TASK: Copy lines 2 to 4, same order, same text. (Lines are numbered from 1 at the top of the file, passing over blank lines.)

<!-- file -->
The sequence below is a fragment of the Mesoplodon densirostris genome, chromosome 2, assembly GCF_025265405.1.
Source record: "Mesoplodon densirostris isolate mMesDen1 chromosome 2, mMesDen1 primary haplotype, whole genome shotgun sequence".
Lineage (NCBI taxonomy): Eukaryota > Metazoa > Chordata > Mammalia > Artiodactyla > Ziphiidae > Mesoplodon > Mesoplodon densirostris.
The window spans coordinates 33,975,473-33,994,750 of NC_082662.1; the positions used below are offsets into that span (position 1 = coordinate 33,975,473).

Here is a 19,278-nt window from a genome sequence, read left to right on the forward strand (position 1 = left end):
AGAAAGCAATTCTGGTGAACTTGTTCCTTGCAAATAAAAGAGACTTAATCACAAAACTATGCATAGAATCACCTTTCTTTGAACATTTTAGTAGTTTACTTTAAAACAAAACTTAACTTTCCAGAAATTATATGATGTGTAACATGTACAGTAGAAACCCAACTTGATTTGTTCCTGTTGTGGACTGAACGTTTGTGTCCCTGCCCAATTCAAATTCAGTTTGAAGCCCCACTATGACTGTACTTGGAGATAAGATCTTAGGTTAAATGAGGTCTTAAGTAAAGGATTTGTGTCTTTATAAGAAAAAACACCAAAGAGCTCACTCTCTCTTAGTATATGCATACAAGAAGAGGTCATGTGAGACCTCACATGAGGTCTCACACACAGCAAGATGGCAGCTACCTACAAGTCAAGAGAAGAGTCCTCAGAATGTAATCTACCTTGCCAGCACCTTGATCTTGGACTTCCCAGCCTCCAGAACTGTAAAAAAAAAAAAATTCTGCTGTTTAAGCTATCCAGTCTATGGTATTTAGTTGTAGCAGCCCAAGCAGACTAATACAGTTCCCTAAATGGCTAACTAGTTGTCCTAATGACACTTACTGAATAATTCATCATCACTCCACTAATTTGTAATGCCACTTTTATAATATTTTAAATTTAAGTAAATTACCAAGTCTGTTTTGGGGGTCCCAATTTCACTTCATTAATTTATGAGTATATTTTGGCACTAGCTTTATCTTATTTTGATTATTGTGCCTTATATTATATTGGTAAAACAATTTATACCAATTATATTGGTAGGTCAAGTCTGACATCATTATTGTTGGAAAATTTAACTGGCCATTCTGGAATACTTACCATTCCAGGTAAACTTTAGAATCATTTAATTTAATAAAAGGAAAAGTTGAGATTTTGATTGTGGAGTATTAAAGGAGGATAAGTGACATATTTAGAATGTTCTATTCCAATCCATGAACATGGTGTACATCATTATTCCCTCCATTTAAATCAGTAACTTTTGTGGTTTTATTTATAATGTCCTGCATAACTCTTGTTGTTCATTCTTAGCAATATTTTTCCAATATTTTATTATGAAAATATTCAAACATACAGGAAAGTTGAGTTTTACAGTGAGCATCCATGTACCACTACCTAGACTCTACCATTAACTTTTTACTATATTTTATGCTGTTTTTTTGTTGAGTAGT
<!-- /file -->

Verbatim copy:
Source record: "Mesoplodon densirostris isolate mMesDen1 chromosome 2, mMesDen1 primary haplotype, whole genome shotgun sequence".
Lineage (NCBI taxonomy): Eukaryota > Metazoa > Chordata > Mammalia > Artiodactyla > Ziphiidae > Mesoplodon > Mesoplodon densirostris.
The window spans coordinates 33,975,473-33,994,750 of NC_082662.1; the positions used below are offsets into that span (position 1 = coordinate 33,975,473).